Patients are then seen by the consultant, nursing and multi-disciplinary teams, who then discuss plans, treatment options and receive patient’s views within the meeting. We either then discharges patients with or transfer patients to our treatment units, for a further plan of care.
What’s a typical day like for you at Avondale?
It’s so varied. It’s an unpredictable environment we work in, due to the variety of patients with different mental health problems. You can be busy with admissions, discharges, engagement, and general daily running of the ward environment.
As a healthcare assistant, we are the first point of contact on the ward as we welcome people onto the ward and orientate them around the unit; part of our assessments is to carry out physical health monitoring and Health improvement charts. We check patient general health so we can highlight and identify problems that may arise and solutions should they need them. It’s mostly getting the patient settled into their new environment and building a therapeutic rapport.
But then, on other days, it might be that individuals become increasingly distressed, therefore adapting our skills and managing time effectively, ensuring safe and effective care of patients and staff.
What do you find most rewarding about this job?
I’ve been here so long, working part of a dedicating nursing team, I enjoy seeing successful stories of people well known to our service. I get to see their initial presentation at first point of crisis, how they respond to assessment. Building a therapeutic rapport and gaining trust with each patient enabling to help support them into discharge, home treatment or transferring for further treatment.
Meet Beverley Deters
Can you tell me a bit about your background before Avondale?
I have worked at Avondale for less than two years at the moment, before this I worked as one of the Hull Health Trainers for over 12 years!
Throughout this time, I spent nearly 2 years working in HMP Hull and also spent time with the Gypsy and Traveller Community. We were the bridge between the community and all the other services available, focusing on the Health and Wellbeing of the clients and also things like Weight Management (Bite Size).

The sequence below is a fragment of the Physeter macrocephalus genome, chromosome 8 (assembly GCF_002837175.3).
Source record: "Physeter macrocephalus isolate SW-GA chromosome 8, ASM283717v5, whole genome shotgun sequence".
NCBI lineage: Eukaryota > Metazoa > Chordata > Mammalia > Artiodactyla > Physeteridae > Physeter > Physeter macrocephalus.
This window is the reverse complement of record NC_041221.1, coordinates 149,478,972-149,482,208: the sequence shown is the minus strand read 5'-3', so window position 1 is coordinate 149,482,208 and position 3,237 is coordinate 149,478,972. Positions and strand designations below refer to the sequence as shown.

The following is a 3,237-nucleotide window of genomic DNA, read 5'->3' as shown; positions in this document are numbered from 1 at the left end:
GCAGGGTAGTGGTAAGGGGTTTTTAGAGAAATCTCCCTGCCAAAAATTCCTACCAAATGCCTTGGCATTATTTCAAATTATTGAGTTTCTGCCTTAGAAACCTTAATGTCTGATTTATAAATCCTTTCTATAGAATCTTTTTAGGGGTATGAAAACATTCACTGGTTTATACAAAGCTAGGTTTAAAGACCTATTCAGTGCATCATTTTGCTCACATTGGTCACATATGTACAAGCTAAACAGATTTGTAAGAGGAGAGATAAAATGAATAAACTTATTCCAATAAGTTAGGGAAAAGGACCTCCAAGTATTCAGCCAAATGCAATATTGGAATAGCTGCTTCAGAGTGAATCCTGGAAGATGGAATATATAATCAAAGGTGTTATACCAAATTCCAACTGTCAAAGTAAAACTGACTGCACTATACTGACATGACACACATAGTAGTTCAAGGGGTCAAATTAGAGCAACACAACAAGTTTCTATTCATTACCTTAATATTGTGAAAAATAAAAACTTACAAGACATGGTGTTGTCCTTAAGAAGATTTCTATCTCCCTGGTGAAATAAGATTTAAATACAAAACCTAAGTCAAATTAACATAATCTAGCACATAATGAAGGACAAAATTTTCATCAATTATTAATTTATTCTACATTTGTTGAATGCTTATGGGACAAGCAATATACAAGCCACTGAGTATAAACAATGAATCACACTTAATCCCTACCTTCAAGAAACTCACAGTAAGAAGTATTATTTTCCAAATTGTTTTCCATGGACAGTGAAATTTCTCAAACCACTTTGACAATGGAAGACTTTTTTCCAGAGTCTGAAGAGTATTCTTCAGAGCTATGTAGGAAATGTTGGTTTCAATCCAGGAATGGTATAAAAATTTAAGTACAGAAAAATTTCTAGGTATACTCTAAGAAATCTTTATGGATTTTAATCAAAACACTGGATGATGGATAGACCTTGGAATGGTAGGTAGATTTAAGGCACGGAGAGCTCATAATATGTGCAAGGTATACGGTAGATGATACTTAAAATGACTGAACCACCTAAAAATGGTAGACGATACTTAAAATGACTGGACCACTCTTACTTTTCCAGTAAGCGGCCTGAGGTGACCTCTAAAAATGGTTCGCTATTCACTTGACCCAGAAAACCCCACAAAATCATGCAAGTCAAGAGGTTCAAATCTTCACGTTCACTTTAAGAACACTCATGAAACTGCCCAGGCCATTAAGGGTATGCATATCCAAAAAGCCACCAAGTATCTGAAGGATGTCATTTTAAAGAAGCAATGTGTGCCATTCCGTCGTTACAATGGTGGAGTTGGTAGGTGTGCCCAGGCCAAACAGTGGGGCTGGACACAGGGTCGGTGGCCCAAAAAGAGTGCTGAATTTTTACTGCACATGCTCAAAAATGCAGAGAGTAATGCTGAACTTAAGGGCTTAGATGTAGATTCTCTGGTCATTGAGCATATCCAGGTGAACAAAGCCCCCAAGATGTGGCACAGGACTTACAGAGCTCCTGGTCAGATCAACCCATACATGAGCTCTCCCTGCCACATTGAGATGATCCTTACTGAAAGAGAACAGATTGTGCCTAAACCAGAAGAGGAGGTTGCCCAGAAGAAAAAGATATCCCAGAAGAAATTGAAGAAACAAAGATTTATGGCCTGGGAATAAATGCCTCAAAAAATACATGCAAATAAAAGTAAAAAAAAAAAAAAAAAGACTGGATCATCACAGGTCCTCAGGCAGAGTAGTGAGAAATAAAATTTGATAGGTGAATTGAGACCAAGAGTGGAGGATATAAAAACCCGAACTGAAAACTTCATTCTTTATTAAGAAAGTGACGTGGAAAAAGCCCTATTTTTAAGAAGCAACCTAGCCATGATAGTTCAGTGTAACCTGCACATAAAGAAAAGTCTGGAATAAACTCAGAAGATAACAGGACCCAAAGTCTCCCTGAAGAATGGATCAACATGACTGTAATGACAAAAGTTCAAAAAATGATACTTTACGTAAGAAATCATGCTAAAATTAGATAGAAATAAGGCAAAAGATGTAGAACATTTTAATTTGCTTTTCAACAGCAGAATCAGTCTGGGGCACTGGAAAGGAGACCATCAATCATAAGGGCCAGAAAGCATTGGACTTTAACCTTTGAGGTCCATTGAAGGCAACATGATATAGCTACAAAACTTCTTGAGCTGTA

We then turned over to a company called ABL Health in 2015, and delivered Children (FAB) and Adults (Enable) Tier 2 weight management programmes for 3 years, during which I gained my Level 2 Gym Instructor Qualification, as this involved nutrition talks and physical activity.
What made you apply for the role at Avondale?
Unfortunately, in June 2018, Public Health pulled the funding for the project I was working on and I was made redundant. I knew I wanted to keep working within the NHS, and I’ve often thought about working as a HCA or a Nurse in the future. However, I did not have the relevant qualifications to make that leap.
At the time, it came to my attention that there were quite some posts available in Mental Health. As I have experience with friends and family members who struggle with this, I was quickly interested in exploring the topic and how I might perhaps pursue a career in this direction.
What do you find most rewarding about your job?
Knowing I have made a difference to a patient’s life. Whether it’s simply playing a game or having a chat with them, or assisting them with something they find difficult. It’s really rewarding. My favourite thing is seeing someone smile.
What is a typical day like for you at Avondale?
Every day is different at Avondale, some more challenging than others. It all depends on the patients we have in, but knowing we have a great team and support really helps.
How would you describe working at Avondale compare to your previous roles?
My last role was challenging, but nowhere near as challenging as this one can be. There’s more stress and responsibility, but I would not have it any other way. It’s so rewarding.
What is your relationship like with the patients and services users?
I’m quite down to earth, I do like to have a laugh and get on with most of the patients. Not all of them take to you, and some have other members of staff they prefer or have built a rapport with over the years. I just always keep it professional whilst also making sure their stay is pleasant and the best it can be